4 Solar Power Trends for Electrical Contractors in 2020

From large solar farm installations to self-contained autonomous grids, electrical contracting in the solar industry is evolving rapidly. We’ve already seen a lot of change so far this year, and here we highlight a few electrical contracting trends in the solar energy industry for 2020. 

1) Federal Solar Tax Credit Decreased 

In 2019, the federal solar Investment Tax Credit (ITC) was at 30%. This is a full tax credit, not a deduction, meaning you could reduce 30% of your total solar costs dollar-for-dollar. This was not renewed by the end of 2019, and starting this year the tax credit is reduced to 26%. These savings are still substantial, but in 2021 it’s set to drop again to 22%. It will continue decreasing annually until it hits 10%. 

Although new legislation may be introduced to increase these incentives, right now it’s best to plan around the current tax credits and advise your clients accordingly. You may want to get projects rolling earlier, to ensure that you incur your costs within the 2020 calendar year and take full advantage of the credit. 

With the COVID-19 pandemic, some people in the industry are making noise about the tax credit decrease. Company profits are going to fall, and with them investments in solar will fall. Tax credits like the ITC are important to keeping investment in infrastructure alive and growing, even in times of economic hardship. 

2) Battery Energy Storage: Prices Falling as Demand Rises 

A challenge in the early days of solar energy was that it is an intermittent energy source. If the sun isn’t shining, no juice. Traditionally, these gaps in energy supply were filled by natural gas power plants. Batteries that store surplus solar energy to fill these gaps have been improving over the years, with lithium-ion batteries being some of the most advanced available. But until recently batteries were cost-prohibitively expensive for many projects.  

The average price of lithium-ion batteries for solar storage has fallen 35% since 2018 alone. This trend shows no signs of slowing down, and it’s great news for the solar power industry. As prices fall and battery banks become more common, solar energy will become more competitive against natural gas, and the trend of decreasing costs should amplify itself. In light of the COVID crisis, the idea of a totally self-contained power source could be even more attractive to both commercial and residential electrical contracting projects. 

3) Microgrids: Grids Going Off the Grid 

With the decrease in storage battery costs, the solar energy industry is seeing another trend emerge: microgrids. Microgrids are localized systems of electricity sources, loads, and storage. Microgrids can be connected to and work with national electrical grid systems or they can be totally self-contained and disconnected from the national grid.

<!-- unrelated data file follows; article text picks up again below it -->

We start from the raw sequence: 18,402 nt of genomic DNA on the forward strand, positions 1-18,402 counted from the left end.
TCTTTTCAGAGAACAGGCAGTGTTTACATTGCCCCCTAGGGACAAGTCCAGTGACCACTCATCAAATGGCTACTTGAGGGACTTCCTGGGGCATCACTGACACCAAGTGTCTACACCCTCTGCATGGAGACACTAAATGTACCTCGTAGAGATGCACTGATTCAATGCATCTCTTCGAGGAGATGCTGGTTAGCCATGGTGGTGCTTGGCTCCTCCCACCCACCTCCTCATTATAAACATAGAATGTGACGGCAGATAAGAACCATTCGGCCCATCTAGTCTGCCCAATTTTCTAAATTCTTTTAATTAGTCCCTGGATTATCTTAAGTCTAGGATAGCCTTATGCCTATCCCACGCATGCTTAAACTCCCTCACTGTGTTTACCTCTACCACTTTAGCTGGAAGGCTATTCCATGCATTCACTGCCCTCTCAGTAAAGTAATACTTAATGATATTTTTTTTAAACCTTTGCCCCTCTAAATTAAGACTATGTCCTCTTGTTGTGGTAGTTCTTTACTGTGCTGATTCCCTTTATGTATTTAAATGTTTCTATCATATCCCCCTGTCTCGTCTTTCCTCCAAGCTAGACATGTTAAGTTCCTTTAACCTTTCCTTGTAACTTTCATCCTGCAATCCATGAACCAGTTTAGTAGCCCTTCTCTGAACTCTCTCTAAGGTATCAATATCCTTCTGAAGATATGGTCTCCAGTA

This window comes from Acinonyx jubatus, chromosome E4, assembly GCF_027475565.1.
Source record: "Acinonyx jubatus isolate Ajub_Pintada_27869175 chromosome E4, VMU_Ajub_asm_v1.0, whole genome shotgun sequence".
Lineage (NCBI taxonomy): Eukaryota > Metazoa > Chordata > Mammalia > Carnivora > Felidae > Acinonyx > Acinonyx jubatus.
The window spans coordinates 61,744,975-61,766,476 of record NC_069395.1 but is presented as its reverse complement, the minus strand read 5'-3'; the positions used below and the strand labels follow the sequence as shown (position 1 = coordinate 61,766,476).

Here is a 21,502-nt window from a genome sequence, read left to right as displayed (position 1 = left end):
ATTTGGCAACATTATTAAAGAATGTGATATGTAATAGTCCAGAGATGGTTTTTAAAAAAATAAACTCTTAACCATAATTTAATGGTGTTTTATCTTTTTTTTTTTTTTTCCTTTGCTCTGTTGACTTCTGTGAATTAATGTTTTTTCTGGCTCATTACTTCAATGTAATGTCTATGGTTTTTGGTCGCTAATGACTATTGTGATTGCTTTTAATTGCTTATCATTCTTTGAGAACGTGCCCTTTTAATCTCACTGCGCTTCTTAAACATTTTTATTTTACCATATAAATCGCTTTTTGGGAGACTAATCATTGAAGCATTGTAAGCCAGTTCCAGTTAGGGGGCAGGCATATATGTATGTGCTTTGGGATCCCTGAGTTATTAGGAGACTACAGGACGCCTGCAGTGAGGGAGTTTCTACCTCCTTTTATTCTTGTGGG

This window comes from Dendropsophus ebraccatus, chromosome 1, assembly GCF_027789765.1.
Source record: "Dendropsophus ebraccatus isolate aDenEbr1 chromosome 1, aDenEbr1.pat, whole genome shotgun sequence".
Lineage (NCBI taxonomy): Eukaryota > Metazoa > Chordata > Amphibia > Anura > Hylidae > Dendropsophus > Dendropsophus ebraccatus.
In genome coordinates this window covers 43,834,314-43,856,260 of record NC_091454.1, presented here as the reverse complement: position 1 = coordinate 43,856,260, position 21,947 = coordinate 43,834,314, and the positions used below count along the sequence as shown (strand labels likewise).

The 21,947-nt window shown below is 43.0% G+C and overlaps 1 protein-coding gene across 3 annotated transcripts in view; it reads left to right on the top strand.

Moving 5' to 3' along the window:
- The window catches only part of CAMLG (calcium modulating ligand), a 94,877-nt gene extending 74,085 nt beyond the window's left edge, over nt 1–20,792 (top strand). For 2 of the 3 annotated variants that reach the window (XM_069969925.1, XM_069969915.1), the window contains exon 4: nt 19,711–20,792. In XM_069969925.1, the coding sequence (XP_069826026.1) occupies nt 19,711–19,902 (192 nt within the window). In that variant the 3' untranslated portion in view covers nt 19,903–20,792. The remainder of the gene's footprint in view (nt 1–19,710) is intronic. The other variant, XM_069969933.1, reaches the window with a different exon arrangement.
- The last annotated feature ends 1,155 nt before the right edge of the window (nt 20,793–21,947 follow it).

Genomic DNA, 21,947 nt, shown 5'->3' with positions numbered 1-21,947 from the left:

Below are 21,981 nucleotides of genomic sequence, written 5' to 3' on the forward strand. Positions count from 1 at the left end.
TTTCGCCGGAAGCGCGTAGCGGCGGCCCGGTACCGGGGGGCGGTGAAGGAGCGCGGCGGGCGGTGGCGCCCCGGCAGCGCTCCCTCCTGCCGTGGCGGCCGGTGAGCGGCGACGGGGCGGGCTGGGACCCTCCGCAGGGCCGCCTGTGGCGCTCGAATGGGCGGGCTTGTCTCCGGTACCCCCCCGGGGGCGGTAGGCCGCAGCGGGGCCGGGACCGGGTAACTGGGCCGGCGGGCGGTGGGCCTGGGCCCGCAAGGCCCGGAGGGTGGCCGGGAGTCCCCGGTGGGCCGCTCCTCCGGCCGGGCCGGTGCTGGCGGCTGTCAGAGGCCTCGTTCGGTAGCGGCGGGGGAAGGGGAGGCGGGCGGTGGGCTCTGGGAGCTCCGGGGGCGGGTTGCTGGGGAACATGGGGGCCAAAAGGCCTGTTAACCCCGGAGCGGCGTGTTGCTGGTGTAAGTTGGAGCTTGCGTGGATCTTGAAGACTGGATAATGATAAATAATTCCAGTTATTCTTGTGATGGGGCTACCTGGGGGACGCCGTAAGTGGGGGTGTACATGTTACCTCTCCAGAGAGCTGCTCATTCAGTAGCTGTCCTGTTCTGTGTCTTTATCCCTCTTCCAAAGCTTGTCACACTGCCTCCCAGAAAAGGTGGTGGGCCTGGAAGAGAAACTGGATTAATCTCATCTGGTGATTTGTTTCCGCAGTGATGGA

In addition to the rapidly improving performance and costs of battery storage, something else is driving the trend towards microgrids: smart grids. The integration of smart devices and the IoT into electrical systems is already common and still growing. Smart devices provide two main advantages to microgrids.

i) Power consumption and distribution is handled better due to user self-regulation. Smart devices tend to activate and react based on user interactions. Rather than having power supplied to all devices at all times, a smart microgrid can better turn power on and off in real-time.

ii) Total grid management is possible, rather than relying on a national grid system. When every component in your microgrid is a connected smart device, you have full control over every part of the system. Smart devices are constantly improving and simplifying their user interfaces as well, meaning the skill barrier for managing grid systems is breaking down.

4) Bundled Cable to Meet Advancing Needs

These electrical contracting trends in solar energy will mean two things for commercial clients, each with their own unique challenge. Bunded cable is a growing trend in electrical engineering that allows for faster, more precise, and more cost-effective work to meet the industry’s evolving demands. 

Clients are going to need more complex and bespoke solutions. Rather than connecting a building to the national grid, you’re going to be creating entire microgrid systems. The lengths, gauges, and bundles of different wires are going to have precise and varying requirements. Going with a bundled cable solution allows you to plan out your project specs, order exactly what you need, and ensure your project is exact and efficient.  

In addition, the solar industry is only going to keep growing, and solar energy farms will continue to grow in size and popularity. As these jobs grow in scope, better methods for planning and pulling wire will be needed. Bundled cable allows you to balance handling massive square footage and delicate precision simultaneously, while saving time on installation.  

To learn more about the application of bundled cable on solar farms, have a look at our solar farm case study that examines how electrical contractor IB Abel saved on costs through using bundled PV wire.



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